Future Reflections Convention Report 2010
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by Cary Supalo
Introduction by Carol Castellano: Over the past several years the National Federation of the Blind has put a great deal of effort into breaking barriers so that blind children can participate fully in math and science. We have our science academies and astronomy workshops in the summer. We have a great Website that we invite you to visit. Cary Supalo is one of the movers and shakers in this effort. He is a graduate student in chemistry at Penn State University and will soon have his PhD. I'm very happy to introduce Cary Supalo.
The ancient Greeks believed that lead could be turned into gold. Trying to achieve this goal, they practiced a science called alchemy, using all sorts of concoctions and operations. However, they never succeeded.
The seventeenth-century scientist Robert Boyle, often considered the father of chemistry, questioned how chemical compounds interacted with one another and started studying basic chemical phenomena. Boyle is most noted for his discovery of how pressure and volume of gases interact, which became known as Boyle's Law.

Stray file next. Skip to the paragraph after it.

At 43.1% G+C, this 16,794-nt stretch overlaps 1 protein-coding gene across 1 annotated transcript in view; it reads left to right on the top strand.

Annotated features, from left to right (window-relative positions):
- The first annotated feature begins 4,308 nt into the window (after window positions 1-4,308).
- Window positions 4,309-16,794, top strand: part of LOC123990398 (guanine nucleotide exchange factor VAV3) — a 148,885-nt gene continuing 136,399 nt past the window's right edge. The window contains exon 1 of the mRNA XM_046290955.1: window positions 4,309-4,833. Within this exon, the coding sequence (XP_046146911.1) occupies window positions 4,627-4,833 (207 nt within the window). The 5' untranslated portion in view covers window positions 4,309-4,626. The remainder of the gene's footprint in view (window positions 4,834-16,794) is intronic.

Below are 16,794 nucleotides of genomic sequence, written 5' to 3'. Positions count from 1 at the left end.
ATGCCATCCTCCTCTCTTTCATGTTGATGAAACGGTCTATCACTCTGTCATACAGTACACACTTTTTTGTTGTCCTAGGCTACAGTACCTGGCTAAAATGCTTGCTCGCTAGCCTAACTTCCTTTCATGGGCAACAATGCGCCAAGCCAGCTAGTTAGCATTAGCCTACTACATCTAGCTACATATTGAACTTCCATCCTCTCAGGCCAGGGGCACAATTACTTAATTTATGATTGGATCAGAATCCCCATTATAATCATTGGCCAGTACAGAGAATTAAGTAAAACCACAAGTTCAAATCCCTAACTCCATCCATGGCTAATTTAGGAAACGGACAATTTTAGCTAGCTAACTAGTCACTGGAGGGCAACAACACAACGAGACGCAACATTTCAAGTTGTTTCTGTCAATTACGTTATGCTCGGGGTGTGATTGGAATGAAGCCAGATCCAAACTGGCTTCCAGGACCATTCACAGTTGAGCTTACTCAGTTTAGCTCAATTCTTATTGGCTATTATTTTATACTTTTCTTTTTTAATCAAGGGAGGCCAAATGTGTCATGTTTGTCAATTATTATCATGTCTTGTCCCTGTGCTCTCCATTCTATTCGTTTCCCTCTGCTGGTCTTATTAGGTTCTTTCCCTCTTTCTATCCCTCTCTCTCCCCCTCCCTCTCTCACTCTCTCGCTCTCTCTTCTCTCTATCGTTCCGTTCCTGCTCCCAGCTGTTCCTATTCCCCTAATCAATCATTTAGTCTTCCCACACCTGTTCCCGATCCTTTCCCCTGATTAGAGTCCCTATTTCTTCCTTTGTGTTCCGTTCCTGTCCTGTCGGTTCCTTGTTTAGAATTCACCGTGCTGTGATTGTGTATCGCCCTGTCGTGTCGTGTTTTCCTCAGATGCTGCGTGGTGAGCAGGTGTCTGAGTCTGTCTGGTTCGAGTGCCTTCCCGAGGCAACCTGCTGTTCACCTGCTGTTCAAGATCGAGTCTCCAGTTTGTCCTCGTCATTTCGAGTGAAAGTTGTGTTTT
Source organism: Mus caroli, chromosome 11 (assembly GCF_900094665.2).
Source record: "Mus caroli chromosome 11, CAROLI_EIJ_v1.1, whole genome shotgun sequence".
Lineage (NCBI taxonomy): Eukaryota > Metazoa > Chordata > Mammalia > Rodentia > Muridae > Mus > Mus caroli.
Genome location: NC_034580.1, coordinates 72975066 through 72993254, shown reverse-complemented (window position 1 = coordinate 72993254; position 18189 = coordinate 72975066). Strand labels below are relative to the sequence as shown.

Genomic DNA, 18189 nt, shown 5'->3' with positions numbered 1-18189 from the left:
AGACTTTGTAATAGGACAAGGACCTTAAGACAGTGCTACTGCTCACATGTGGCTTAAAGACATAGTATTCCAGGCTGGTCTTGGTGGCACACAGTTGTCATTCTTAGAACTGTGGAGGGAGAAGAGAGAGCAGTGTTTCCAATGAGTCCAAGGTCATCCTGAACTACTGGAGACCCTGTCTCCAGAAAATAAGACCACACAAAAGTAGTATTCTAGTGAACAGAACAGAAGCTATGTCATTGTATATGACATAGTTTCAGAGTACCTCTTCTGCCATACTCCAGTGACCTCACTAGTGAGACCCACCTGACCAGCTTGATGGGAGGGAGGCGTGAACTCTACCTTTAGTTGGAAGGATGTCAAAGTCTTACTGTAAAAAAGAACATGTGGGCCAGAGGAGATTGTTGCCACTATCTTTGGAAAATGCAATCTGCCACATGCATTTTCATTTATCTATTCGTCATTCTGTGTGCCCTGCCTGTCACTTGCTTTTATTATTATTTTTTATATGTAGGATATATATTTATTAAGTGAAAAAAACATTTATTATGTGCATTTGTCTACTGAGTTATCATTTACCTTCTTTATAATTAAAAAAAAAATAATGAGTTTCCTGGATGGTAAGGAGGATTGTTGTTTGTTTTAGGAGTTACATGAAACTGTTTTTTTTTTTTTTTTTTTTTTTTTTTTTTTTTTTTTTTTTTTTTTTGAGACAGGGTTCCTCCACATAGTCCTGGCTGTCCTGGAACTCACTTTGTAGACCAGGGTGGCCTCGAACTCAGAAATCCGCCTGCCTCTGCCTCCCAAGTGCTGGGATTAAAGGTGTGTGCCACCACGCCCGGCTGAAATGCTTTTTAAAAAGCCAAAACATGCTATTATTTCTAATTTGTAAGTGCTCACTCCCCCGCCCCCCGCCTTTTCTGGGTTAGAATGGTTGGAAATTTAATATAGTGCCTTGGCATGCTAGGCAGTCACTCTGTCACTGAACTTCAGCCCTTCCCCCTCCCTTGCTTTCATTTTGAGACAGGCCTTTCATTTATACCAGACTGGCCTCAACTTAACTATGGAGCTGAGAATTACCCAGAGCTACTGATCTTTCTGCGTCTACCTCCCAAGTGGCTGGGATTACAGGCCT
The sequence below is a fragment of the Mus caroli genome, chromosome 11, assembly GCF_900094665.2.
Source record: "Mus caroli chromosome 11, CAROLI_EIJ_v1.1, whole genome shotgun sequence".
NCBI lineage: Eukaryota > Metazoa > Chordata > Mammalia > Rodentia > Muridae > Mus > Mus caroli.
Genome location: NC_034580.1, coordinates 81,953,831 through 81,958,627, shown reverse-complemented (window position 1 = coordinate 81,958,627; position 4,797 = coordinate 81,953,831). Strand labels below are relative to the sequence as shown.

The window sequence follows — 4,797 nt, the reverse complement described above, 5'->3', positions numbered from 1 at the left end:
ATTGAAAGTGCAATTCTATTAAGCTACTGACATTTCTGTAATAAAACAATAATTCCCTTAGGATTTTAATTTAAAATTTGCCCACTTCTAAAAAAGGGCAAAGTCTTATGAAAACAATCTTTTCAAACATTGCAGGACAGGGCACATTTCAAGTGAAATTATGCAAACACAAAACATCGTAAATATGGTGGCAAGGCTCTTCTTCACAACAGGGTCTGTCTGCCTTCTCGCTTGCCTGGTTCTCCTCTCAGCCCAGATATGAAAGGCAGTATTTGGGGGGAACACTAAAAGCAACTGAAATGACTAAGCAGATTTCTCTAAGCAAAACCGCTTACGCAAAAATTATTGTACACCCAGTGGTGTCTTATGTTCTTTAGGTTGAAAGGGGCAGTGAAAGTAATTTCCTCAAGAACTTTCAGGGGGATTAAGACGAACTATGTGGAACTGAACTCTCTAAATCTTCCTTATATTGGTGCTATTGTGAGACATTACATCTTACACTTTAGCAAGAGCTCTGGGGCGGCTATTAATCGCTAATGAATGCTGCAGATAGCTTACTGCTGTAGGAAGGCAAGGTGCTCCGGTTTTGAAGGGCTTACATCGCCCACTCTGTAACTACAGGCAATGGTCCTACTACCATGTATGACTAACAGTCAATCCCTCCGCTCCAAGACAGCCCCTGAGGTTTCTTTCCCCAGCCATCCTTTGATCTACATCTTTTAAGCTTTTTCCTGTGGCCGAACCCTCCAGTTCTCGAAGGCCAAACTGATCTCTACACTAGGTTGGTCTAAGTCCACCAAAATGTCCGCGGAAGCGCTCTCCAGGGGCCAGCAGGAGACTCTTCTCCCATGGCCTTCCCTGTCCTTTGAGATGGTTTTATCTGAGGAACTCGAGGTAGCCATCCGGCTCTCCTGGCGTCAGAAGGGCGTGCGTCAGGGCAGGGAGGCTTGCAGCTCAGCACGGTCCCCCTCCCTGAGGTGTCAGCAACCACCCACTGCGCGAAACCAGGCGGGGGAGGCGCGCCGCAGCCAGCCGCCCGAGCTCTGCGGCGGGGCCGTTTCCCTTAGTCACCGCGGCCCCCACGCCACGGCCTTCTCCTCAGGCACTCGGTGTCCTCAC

In the nineteenth century, scientists such as Dmitri Mendeleev designed the modern Periodic Table. They placed the elements in columns and rows with the elements going down each column having similar physical and/or chemical properties. It is these chemical and physical properties that chemists today hold near and dear to their hearts.
When people ask me what a chemist does for a living, I sometimes give them what I consider a profound statement: "I control matter for a living." It sounds more impressive than it really is, but in essence that is what chemists do. We problem solve to figure out why things are the way they are. We also try to make new compounds in the hope of improving the quality of life for humanity. However, sometimes we make things that are detrimental to humanity, such as certain pesticides, hydrogenated food oils, and Thalidomide.
Why is all of this important to the blind?